Amitav Ghosh is the only contemporary Indian author I have any respect for. This novel is a masterpiece. Having said that, the first thing that I can point out is that though the author is Bengali and the novel set in the delta of Sundarbans; at no point does a non-Bengali reader feel left out of flow. That is one thing that I love about some writers.
Piyali Roy is a young marine biologist of Indian descent, in search of a rare, endangered river dolphin, Orcaella brevirostris. Fate bumps this non-Bengali-speaking-American into a young, illiterate fisherman, Fokir. Although they have no language between them, Piya and Fokir are drawn to each other, sharing the rhythm of the waters and nature between them. Piya engages Fokir to help with her research and finds a translator in Kanai Dutt, a businessman from Delhi whose idealistic aunt and uncle are longtime settlers in the Sundarbans.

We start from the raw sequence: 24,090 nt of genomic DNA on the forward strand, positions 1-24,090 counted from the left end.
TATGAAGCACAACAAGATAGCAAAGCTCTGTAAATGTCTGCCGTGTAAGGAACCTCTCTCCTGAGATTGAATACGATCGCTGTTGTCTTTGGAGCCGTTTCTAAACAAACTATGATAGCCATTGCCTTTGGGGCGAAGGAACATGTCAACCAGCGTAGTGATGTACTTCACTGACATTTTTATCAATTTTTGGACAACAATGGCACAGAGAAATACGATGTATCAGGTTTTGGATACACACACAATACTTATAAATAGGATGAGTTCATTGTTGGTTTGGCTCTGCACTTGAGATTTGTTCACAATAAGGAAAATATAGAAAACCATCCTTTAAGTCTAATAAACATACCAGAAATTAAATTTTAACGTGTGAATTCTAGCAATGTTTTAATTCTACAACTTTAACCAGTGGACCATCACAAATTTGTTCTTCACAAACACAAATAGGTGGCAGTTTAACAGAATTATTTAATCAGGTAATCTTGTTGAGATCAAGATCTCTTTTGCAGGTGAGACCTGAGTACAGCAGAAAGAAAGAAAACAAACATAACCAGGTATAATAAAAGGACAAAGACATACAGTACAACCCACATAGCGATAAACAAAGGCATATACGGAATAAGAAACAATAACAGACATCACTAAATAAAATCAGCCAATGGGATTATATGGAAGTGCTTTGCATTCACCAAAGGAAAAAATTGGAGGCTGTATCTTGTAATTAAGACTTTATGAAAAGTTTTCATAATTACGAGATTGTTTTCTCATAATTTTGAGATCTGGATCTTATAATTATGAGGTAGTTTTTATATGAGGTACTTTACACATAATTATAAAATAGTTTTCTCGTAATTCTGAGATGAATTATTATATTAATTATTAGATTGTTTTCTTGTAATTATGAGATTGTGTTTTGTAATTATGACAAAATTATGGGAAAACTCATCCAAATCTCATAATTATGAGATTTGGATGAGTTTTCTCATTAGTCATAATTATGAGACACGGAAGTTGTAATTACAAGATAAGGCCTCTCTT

As these three traverse the delta, narration switches between the past and the present. The writing shows the intense research on the part of the author. The Morichjhanpi massacre incident of 1978-79, when the government of West Bengal forcibly evicted thousands of Bengali refugees who had settled on the island, forms a background for some parts of the novel.
The reader is led through themes of nature, travelling, love, history, environmental concerns, human trafficking. The narrative doesn’t slack, the pace doesn’t fall. This is a brilliant book.
Quote: “Age teaches you to recognize the signs of death. You do not see them suddenly; you become aware of them very slowly over a period of many many years.”